Entrepreneurship, College Recruiting, and Coaching with Paul Reddick In today's episode, I speak to Paul Reddick. Paul is the Founder of the Baseball Education Center.Paul is also one of America's top young speakers. He speaks to numerous youth, high school, college, and business groups every year. Paul's speaking career is centered around empowering youth and college groups to achieve lasting success, greater friendships, and healthy relationships.In this episode, he talks about The Recruiting Process, The Politics in Baseball, Scholarship System, Baseball Culture, Player commitment, Self-development, and Building Relationships.He talks about how he helps players get better and offers advice to aspiring players who want to be recruited.Listen to learn more about baseball camps in this episode.SHOW NOTES:[5:54] While you were doing this were you also coaching too?[8:08] What advice would you give yourself 20 years ago?[11:40] What's your take on social media and recruiting?[17:03] Why does he need to win?[17:48] If a college coach loses his job.[18:28] When parents ask me all the time won't coach take a chance on a kid it's not that they don't want to. [20:10] The Evaluation Process[21:14] Position Players.[21:47] How do you go about trying to educate players and kind of getting them off of the D1 or bust mentality?[31:17] What's your take on players committing early like before their junior year to a school?[33:52] If you had a son who was a very good player in freshman and sophomore[36:26] Your own theories on what would happen in the next couple of years.[42:21] Do you like the NIL deals?[46:12] Why did you start being an entrepreneur?[59:24] You've been a speaker.[1:02:27] What do you like the most?[1:09:27] What's the best way for people to connect with you?FOLLOW PAUL:Website:https://baseballeducationcenter.com/paulreddick567.comInstagram:paulreddick567Twitter:@PaulReddick567Phone:201-323-0840 See acast.com/privacy for privacy and opt-out information.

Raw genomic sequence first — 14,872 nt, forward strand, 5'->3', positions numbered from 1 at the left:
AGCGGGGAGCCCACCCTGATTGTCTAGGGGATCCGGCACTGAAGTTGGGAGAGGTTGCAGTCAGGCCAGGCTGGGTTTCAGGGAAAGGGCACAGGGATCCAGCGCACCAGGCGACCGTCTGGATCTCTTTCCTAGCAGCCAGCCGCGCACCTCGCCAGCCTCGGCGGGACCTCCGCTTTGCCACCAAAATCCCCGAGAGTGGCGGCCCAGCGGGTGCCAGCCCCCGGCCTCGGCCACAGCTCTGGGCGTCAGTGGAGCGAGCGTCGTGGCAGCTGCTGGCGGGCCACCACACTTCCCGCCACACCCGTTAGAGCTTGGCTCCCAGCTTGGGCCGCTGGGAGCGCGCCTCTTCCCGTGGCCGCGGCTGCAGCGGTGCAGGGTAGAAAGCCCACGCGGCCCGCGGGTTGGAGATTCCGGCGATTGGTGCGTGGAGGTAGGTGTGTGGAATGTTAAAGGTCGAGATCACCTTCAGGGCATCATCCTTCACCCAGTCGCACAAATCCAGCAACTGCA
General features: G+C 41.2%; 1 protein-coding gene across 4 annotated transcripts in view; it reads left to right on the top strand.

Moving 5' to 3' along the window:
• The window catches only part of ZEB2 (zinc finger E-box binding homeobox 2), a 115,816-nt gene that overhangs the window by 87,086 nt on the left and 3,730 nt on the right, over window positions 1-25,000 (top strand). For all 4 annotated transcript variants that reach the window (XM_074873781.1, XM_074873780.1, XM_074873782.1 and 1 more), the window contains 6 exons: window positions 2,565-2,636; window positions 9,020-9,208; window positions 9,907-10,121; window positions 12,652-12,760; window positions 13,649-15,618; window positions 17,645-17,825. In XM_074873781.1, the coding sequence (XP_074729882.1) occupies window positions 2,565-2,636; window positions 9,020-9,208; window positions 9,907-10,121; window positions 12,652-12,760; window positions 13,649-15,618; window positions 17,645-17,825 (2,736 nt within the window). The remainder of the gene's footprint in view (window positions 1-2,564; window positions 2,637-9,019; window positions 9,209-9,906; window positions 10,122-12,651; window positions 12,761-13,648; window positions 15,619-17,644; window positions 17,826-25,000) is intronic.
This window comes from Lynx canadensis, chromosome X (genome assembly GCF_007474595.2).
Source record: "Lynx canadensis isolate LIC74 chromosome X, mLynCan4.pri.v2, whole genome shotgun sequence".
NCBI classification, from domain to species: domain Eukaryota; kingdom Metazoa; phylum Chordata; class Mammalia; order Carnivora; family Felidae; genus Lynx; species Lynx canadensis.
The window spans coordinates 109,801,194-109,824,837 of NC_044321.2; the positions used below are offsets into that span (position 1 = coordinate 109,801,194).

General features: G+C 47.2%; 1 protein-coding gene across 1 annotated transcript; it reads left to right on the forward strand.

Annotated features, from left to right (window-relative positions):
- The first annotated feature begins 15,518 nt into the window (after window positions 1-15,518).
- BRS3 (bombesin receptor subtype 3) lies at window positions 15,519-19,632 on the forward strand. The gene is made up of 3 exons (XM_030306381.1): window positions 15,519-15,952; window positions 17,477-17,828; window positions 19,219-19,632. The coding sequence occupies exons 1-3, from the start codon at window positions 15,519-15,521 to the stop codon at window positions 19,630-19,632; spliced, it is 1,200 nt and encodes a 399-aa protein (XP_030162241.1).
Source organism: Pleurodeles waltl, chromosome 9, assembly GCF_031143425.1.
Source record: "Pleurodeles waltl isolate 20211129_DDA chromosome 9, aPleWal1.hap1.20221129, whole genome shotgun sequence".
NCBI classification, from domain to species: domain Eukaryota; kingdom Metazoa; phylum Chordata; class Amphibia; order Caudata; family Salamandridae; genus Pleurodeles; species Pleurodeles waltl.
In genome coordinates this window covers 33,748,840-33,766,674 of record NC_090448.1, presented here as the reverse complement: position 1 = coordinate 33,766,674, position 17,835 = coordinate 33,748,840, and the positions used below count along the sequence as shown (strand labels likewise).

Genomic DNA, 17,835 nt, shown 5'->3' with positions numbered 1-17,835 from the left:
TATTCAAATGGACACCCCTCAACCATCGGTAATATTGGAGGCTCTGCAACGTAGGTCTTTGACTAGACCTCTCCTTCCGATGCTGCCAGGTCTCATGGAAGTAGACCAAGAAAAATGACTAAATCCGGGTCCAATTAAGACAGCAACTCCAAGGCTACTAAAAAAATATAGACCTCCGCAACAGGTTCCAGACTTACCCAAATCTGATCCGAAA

Creighton University Hitting Coach and Recruiting Coordinator - Connor Gandossy In today’s episode, I speak to Connor Gandossy. Connor came to Creighton in the fall of 2017 from Saint Louis University, where he served as an assistant coach for four seasons. Prior to coaching at Saint Louis, he was an assistant coach at Jefferson College.Connor has been an instrumental part of the Bluejays’ successes leading to a trip to the NCAA Regional finals in 2019. The 2019 team was ranked among the 25 teams in the nation and claimed the BIG EAST regular-season and tournament championships.He is responsible for recruiting, developing catchers, and working with the offense for the Bluejays, the same responsibilities he had at Saint Louis.In total Connor has coached 28 players who were drafted by MLB. In addition to the teams’ on the field accomplishments, 25 Bluejay players were named to the 2018-2019 BIG EAST All Academic team.In today's episode, he talks about leadership, development, how to go about recruiting, how to utilize the transfer portal, what specifically he is looking for when recruiting a player, who is he talking to, fall ball, and summer baseball for high school and college players.SHOW NOTES:[2:36] How do you utilize the transfer portal?[4:07] Has the transfer portal affected how you go about recruiting?[5:16] How do you go about identifying those high school players?[7:10] Is there ever a time when you go to see one of a player's games and hope that nobody else from another school is there so you can see how he acts and plays?[8:53] How much time do you make before making an offer?[10:40] Is it common for coaches to have several offers out?[12:24] How did you become a good recruiter in college baseball?[14:14] What's the biggest thing that you learned when you started recruiting?[15:01] What do you prefer coaching or recruiting?[16:23] What's a typical fall like for you guys from a development standpoint?[18:57] How long does it take some of these kids to get used to that failure in practice?[20:30] Is there a different mindset or approach just based on how big it is at home versus on the road?[24:58] How do you present presentations?[26:20] What made you change styles?[27:17] After each season do you sit back and have fun or reflect on the last season?[30:15] Do you find that for some players to be more beneficial to stay back at Creighton and work out?[32:52] Has the college summer league declined a bit?[34:36] What percentage of players that you have this past year are playing summer ball?[35:48] Does Creighton have private academic money that you can give to kids?[37:08] What's your favorite spot in Omaha?FOLLOW CONNOR:Instagram:Cgandoss6Twitter:@cgandossy6LinkedIn:Connor Gandossy See acast.com/privacy for privacy and opt-out information.